Later in this series of posts, we will study option price sensitivities in more detail. These sensitivity measures have Greek names:
Delta is the sensitivity of the option price to a change in the price of the underlying. Gamma is a measure of how well the delta sensitivity measure will approximate the option price’s response to a change in the price of the underlying.
Rho is the sensitivity of the option price to the risk-free rate.
Theta is the rate at which the time value decays as the option approaches expiration.
Vega is the sensitivity of the option price to volatility.
It is important to know that interest rates and volatility exert an influence on option prices. When interest rates are highel; call option prices are higher and put option prices are lower. This effect is not obvious and strains the intuition somewhat. When investors buy call options instead of the underlying, they are effectively buying an indirect leveraged position in the underlying. When interest rates are higher, buying the call instead of a direct leveraged position in the underlying is more attractive. Moreover, by using call options, investors save more money by not paying for the underlying until a later date. For put options, however, higher interest rates are disadvantageous. When interest rates are higher, investors lose more interest while waiting to sell the underlying when using puts. Thus, the opportunity cost of waiting is higher when interest rates are higher. Although these points may not seem completely clear, fortunately they are not critical. Except when the underlying is a bond or interest rate, interest rates do not have a very strong effect on option prices. Volatility, however, has an extremely strong effect on option prices. Higher volatility increases call and put option prices because it increases possible upside values and increases possible downside values of the underlying. The upside effect helps calls and does not hurt puts. The downside effect does not hurt calls and helps puts. The reasons calls are not hurt on the downside and puts are not hurt on the upside is that when options are out-of-the-money, it does not matter if they end up more out-of-the-money. But when options are in-the-money, it does matter if they end up more in-the-money.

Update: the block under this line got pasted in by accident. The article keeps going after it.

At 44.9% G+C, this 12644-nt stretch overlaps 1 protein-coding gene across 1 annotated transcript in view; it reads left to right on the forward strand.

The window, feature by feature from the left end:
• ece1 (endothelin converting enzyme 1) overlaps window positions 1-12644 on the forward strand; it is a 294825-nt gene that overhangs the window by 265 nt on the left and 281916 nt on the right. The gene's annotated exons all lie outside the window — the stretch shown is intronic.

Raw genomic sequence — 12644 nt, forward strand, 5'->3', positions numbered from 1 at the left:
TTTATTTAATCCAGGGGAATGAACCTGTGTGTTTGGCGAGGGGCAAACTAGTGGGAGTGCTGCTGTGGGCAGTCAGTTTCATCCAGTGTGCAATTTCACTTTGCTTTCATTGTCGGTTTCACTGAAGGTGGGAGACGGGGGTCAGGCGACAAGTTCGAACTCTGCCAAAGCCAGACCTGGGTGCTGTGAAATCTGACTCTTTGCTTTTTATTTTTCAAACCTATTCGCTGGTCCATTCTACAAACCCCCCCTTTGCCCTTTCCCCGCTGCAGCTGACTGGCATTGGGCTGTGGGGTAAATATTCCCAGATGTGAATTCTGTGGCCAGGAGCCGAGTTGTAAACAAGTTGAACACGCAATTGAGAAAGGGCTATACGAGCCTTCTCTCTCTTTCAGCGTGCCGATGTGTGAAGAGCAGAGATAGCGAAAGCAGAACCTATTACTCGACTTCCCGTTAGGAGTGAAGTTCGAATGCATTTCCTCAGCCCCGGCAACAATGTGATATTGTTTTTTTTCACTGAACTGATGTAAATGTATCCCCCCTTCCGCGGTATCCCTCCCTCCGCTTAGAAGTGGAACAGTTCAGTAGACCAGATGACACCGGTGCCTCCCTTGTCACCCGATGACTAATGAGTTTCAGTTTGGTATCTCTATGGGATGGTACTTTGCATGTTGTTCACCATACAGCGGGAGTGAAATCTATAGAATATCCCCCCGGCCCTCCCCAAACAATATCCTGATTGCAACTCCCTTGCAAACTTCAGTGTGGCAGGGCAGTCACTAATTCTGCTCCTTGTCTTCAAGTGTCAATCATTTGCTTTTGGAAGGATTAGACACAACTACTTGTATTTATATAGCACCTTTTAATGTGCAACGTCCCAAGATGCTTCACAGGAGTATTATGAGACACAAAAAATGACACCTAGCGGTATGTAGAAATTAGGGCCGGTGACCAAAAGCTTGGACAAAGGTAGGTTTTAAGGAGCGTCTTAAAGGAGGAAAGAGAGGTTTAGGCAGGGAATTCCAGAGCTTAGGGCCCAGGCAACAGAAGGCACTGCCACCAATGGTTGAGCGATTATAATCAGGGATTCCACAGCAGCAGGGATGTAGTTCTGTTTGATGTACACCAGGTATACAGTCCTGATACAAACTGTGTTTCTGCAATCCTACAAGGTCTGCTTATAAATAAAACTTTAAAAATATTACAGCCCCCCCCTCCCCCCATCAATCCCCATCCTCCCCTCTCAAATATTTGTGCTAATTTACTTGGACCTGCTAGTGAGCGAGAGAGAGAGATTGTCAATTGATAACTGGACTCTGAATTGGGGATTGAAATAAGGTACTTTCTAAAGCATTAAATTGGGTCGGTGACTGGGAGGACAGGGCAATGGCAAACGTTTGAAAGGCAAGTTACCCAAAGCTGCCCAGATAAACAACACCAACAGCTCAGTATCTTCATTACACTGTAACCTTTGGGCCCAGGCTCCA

Volatility is a critical variable in pricing options. It is the only variable that affects option prices that is not directly observable either in the option contract or in the market. It must be estimated.
Both the lower bounds on puts and calls and the put-call parity relationship must be modified to account for cash flows on the underlying asset. In earlier posts we discussed situations in which the underlying has cash flows. Stocks pay dividends, bonds pay interest, foreign currencies pay interest, and commodities have carrying costs. As we have done in the previous posts, we shall assume that these cash flows are either known or can be expressed as a percentage of the asset price. Moreover, as we did previously, we can remove the present value of those cash flows from the price of the underlying and use this adjusted underlying price in the results we have obtained above.
In the previous posts, we specified these cash flows in the form of the accumulated value at T of all cash flows incurred on the underlying over the life of the derivative contract. When the underlying is a stock, we specified these cash flows more precisely in the form of dividends, using the notation FV(D,O,T) as the future value, or alternatively PV(D,O,T) as the present value, of these dividends. When the underlying was a bond, we used the notation FV(CI,O,T) or PV(CI,O,T), where CI stands for “coupon interest.” When the cash flows can be specified in terms of a yield or rate, we used the notation 6 where Sd(1 + is the underlying price reduced by the present value of the cash flows.
Using continuous compounding, the rate can be specified as 6″ so that S, ~C”~ is the underlying price reduced by the present value of the dividends. For our purposes in this series of posts on options, let us just write this specification as PV(CF,O,T), which represents the present value of the cash flows on the underlying over the life of the options. Therefore, we can restate the lower bounds for European options as and put-call parity as co + Xl(1 + r)T = po + [So – PV(CF,O,T)] which reflects the fact that, as we said, we simply reduce the underlying price by the present value of its cash flows over the life of the option.